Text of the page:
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Beach Paintings For Sale

Discover beach paintings for sale. Showcasing art from some of the most exciting beach painters active today, our collection is ever-evolving with. Browse today to find the beach painting for you, with a variety of styles and subjects available. Not sure where to start? Take a look at our popular impressionist and abstract beach paintings.

About the artists

To help guide you, we’ve have highlighted four of our best seascape artists Annabelle Shelton, Viacheslav Rogin and Corinne Natel.

A critical reimagining of British beaches can be found in Annabelle Shelton’s Beach Tide (2016) Shelton plays with colour and perspective as she packs bodies tight onto the curve of an invisible shore. We love the subverted shift of focus in Shelton’s work from landscape to human subject.

Viacheslav Rogin’s Cefalutano (2016) is a more muted mise-en-scene depicting the calm nature of two moored boats. Soft hues and a cropped composition stir feelings of peace and contentment. We believe Rogin’s work would appeal to more traditional tastes.

Finally, Corinne Natel’s Seashell #2 (2019) is like looking headfirst into a dazzling rockpool. Natel’s use of mixed media creates a detailed layering effect which mimics that of a thousand year old crystal or precious stone. The circular shape of the painting keeps the work modern and would compliment any well-designed space beautifully.

History of Beach Paintings

Beach paintings are a form of landscape art, a genre heavily concerned with capturing the beauty of nature. While landscape painting can be dated back to Ancient Greece, Egypt and 4th-century China, it only truly emerged as a respected form in the West during the Renaissance. The popularity of coastals scenes has caused beach paintings to splinter from the genre of landscape art.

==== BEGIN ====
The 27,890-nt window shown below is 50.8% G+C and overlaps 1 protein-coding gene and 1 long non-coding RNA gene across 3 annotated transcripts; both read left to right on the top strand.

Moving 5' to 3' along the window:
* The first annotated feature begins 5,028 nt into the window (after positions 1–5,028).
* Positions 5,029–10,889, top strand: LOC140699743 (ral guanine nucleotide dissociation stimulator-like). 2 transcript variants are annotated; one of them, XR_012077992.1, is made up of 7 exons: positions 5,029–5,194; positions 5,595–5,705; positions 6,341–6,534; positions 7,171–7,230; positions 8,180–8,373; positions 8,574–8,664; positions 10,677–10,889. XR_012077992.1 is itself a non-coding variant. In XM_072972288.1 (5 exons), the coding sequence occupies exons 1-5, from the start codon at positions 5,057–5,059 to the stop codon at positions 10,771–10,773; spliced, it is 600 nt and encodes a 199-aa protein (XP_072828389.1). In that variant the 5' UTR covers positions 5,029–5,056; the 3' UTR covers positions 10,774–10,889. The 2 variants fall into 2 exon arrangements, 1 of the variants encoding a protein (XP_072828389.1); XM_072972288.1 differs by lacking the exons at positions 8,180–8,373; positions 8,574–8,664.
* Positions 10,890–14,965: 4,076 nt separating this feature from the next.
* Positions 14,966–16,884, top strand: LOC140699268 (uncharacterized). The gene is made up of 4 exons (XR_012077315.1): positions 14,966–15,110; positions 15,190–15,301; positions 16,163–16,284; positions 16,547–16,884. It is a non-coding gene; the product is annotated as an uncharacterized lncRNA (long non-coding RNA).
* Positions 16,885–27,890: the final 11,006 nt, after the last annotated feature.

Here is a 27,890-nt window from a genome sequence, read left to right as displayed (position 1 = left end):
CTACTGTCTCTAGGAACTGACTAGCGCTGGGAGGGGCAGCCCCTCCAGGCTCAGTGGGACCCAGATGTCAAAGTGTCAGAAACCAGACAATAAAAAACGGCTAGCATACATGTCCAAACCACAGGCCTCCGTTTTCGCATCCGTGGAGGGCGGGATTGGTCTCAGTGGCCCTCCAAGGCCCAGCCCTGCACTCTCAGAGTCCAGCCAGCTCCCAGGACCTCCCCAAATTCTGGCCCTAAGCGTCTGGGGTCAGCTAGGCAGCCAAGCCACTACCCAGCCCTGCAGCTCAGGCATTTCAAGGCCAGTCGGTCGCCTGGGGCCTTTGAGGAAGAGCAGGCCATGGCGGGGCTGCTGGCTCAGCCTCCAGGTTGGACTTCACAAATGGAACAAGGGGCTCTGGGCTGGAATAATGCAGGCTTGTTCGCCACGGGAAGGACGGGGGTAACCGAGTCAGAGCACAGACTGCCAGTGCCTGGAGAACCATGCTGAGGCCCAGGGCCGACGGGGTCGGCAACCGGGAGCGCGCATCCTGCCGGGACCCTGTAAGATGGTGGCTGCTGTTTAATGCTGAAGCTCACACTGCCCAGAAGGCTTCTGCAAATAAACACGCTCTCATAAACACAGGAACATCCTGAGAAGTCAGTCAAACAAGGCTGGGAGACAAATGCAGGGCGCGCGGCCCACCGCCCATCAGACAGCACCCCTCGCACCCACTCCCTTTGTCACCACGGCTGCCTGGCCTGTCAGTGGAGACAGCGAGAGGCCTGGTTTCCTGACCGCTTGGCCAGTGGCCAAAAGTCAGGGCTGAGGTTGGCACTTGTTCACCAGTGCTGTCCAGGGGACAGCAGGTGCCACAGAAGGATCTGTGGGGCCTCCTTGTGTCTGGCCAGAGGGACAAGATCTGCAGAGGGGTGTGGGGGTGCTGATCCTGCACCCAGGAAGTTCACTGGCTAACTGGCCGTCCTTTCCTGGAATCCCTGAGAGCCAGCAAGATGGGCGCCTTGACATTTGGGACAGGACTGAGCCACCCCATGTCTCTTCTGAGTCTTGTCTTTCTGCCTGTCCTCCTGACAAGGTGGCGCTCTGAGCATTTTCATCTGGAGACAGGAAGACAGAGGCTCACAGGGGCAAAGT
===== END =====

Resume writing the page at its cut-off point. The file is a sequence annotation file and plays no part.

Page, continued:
Picasso, Monet and Van Gogh have all contributed to the subgenre of beach painting through their hypnotic capturing of the coastal. In the West, this form of painting is closely associated to the tradition of Romanticism which came to the fore early in the 15th century.

Despite now being considered a subsection of landscape art, many beach paintings originated from the marine art movement which similarly centres around the ocean. Marine art was a genre of painting which began in the Dutch Golden Age.

Such paintings featured large ships to demonstrate the naval and trade power of the Dutch. However, during the Romantic period, the image of the coast and the sea was reclaimed by landscapists, whose work began to exclude such vessels.

Development of style

Ancient seascapes

The Minoans were one of the first cultures to create landscape paintings void of any human subject. Inside the Minoan Palace in Crete there lives the famous fresco of a pod of dolphins, dated to be around 3,000 years old.

Around the 15th century, oceans were becoming a subject of interest for ancient communities. The Egyptians were depicting bodies of water and waves in their hieroglyphics as well as creating artistic impressions of oceanic deities like Sobek, the Nile God.